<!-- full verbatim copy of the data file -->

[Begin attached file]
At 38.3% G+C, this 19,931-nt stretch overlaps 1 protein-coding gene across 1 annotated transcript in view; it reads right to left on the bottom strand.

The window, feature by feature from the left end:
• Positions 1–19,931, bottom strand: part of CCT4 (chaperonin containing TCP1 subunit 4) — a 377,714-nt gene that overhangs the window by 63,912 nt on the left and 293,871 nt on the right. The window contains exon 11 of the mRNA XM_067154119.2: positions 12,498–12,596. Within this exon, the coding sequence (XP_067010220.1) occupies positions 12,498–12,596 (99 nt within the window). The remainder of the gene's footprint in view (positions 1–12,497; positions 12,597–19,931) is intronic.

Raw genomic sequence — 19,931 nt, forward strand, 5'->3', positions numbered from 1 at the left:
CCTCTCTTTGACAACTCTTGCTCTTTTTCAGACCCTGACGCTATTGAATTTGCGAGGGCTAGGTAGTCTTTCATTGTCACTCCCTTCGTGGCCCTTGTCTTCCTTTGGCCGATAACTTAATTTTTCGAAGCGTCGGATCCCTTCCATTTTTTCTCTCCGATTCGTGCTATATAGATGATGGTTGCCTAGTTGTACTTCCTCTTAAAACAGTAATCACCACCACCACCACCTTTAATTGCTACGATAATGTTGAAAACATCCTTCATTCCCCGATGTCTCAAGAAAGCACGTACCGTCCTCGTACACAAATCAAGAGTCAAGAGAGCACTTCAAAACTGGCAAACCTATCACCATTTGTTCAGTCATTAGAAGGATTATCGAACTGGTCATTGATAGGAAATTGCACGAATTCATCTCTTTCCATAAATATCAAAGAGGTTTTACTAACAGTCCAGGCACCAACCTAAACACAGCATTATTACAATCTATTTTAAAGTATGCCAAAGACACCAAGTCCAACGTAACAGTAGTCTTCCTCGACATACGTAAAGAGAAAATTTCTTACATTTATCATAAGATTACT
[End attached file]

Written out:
At 38.3% G+C, this 19,931-nt stretch overlaps 1 protein-coding gene across 1 annotated transcript in view; it reads right to left on the bottom strand.

The window, feature by feature from the left end:
• Positions 1–19,931, bottom strand: part of CCT4 (chaperonin containing TCP1 subunit 4) — a 377,714-nt gene that overhangs the window by 63,912 nt on the left and 293,871 nt on the right. The window contains exon 11 of the mRNA XM_067154119.2: positions 12,498–12,596. Within this exon, the coding sequence (XP_067010220.1) occupies positions 12,498–12,596 (99 nt within the window). The remainder of the gene's footprint in view (positions 1–12,497; positions 12,597–19,931) is intronic.

Raw genomic sequence — 19,931 nt, forward strand, 5'->3', positions numbered from 1 at the left:
CCTCTCTTTGACAACTCTTGCTCTTTTTCAGACCCTGACGCTATTGAATTTGCGAGGGCTAGGTAGTCTTTCATTGTCACTCCCTTCGTGGCCCTTGTCTTCCTTTGGCCGATAACTTAATTTTTCGAAGCGTCGGATCCCTTCCATTTTTTCTCTCCGATTCGTGCTATATAGATGATGGTTGCCTAGTTGTACTTCCTCTTAAAACAGTAATCACCACCACCACCACCTTTAATTGCTACGATAATGTTGAAAACATCCTTCATTCCCCGATGTCTCAAGAAAGCACGTACCGTCCTCGTACACAAATCAAGAGTCAAGAGAGCACTTCAAAACTGGCAAACCTATCACCATTTGTTCAGTCATTAGAAGGATTATCGAACTGGTCATTGATAGGAAATTGCACGAATTCATCTCTTTCCATAAATATCAAAGAGGTTTTACTAACAGTCCAGGCACCAACCTAAACACAGCATTATTACAATCTATTTTAAAGTATGCCAAAGACACCAAGTCCAACGTAACAGTAGTCTTCCTCGACATACGTAAAGAGAAAATTTCTTACATTTATCATAAGATTACT